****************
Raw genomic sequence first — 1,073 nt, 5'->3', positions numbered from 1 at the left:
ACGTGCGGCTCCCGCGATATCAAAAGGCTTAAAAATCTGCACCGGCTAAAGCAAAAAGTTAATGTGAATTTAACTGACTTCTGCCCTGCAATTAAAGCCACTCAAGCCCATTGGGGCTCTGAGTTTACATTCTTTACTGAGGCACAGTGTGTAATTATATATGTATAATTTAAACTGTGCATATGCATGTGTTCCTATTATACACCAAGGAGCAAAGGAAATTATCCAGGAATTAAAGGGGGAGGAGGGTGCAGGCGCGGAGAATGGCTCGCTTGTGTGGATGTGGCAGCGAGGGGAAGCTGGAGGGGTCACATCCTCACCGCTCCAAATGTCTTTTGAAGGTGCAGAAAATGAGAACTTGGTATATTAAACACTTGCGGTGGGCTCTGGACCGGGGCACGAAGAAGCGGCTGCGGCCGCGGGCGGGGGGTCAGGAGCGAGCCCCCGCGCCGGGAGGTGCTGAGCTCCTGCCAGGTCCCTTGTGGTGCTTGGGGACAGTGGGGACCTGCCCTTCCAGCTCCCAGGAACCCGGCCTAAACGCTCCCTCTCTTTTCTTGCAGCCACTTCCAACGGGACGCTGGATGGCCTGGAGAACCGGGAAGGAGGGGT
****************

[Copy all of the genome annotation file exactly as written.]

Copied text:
Raw genomic sequence first — 1,073 nt, 5'->3', positions numbered from 1 at the left:
ACGTGCGGCTCCCGCGATATCAAAAGGCTTAAAAATCTGCACCGGCTAAAGCAAAAAGTTAATGTGAATTTAACTGACTTCTGCCCTGCAATTAAAGCCACTCAAGCCCATTGGGGCTCTGAGTTTACATTCTTTACTGAGGCACAGTGTGTAATTATATATGTATAATTTAAACTGTGCATATGCATGTGTTCCTATTATACACCAAGGAGCAAAGGAAATTATCCAGGAATTAAAGGGGGAGGAGGGTGCAGGCGCGGAGAATGGCTCGCTTGTGTGGATGTGGCAGCGAGGGGAAGCTGGAGGGGTCACATCCTCACCGCTCCAAATGTCTTTTGAAGGTGCAGAAAATGAGAACTTGGTATATTAAACACTTGCGGTGGGCTCTGGACCGGGGCACGAAGAAGCGGCTGCGGCCGCGGGCGGGGGGTCAGGAGCGAGCCCCCGCGCCGGGAGGTGCTGAGCTCCTGCCAGGTCCCTTGTGGTGCTTGGGGACAGTGGGGACCTGCCCTTCCAGCTCCCAGGAACCCGGCCTAAACGCTCCCTCTCTTTTCTTGCAGCCACTTCCAACGGGACGCTGGATGGCCTGGAGAACCGGGAAGGAGGGGT